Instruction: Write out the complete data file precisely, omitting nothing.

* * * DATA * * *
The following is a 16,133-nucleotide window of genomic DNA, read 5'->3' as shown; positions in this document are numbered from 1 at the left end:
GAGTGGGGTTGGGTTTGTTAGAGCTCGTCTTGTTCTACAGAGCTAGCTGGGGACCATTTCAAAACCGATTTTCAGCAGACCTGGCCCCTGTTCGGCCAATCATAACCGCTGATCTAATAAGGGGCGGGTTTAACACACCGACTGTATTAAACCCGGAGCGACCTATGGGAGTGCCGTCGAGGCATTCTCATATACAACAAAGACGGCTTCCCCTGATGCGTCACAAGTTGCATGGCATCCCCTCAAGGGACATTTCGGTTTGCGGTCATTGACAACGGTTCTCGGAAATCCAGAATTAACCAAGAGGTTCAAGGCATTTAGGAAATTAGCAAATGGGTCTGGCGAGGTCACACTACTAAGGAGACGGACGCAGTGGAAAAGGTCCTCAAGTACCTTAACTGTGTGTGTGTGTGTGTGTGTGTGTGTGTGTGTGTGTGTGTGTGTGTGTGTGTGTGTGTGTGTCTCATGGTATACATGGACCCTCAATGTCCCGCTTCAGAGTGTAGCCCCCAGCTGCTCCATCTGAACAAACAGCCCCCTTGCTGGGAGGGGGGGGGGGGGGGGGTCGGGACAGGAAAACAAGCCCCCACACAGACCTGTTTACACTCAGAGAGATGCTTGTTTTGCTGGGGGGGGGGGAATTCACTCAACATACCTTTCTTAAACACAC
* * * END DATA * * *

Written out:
The following is a 16,133-nucleotide window of genomic DNA, read 5'->3' as shown; positions in this document are numbered from 1 at the left end:
GAGTGGGGTTGGGTTTGTTAGAGCTCGTCTTGTTCTACAGAGCTAGCTGGGGACCATTTCAAAACCGATTTTCAGCAGACCTGGCCCCTGTTCGGCCAATCATAACCGCTGATCTAATAAGGGGCGGGTTTAACACACCGACTGTATTAAACCCGGAGCGACCTATGGGAGTGCCGTCGAGGCATTCTCATATACAACAAAGACGGCTTCCCCTGATGCGTCACAAGTTGCATGGCATCCCCTCAAGGGACATTTCGGTTTGCGGTCATTGACAACGGTTCTCGGAAATCCAGAATTAACCAAGAGGTTCAAGGCATTTAGGAAATTAGCAAATGGGTCTGGCGAGGTCACACTACTAAGGAGACGGACGCAGTGGAAAAGGTCCTCAAGTACCTTAACTGTGTGTGTGTGTGTGTGTGTGTGTGTGTGTGTGTGTGTGTGTGTGTGTGTGTGTGTGTGTGTCTCATGGTATACATGGACCCTCAATGTCCCGCTTCAGAGTGTAGCCCCCAGCTGCTCCATCTGAACAAACAGCCCCCTTGCTGGGAGGGGGGGGGGGGGGGGGTCGGGACAGGAAAACAAGCCCCCACACAGACCTGTTTACACTCAGAGAGATGCTTGTTTTGCTGGGGGGGGGGGAATTCACTCAACATACCTTTCTTAAACACAC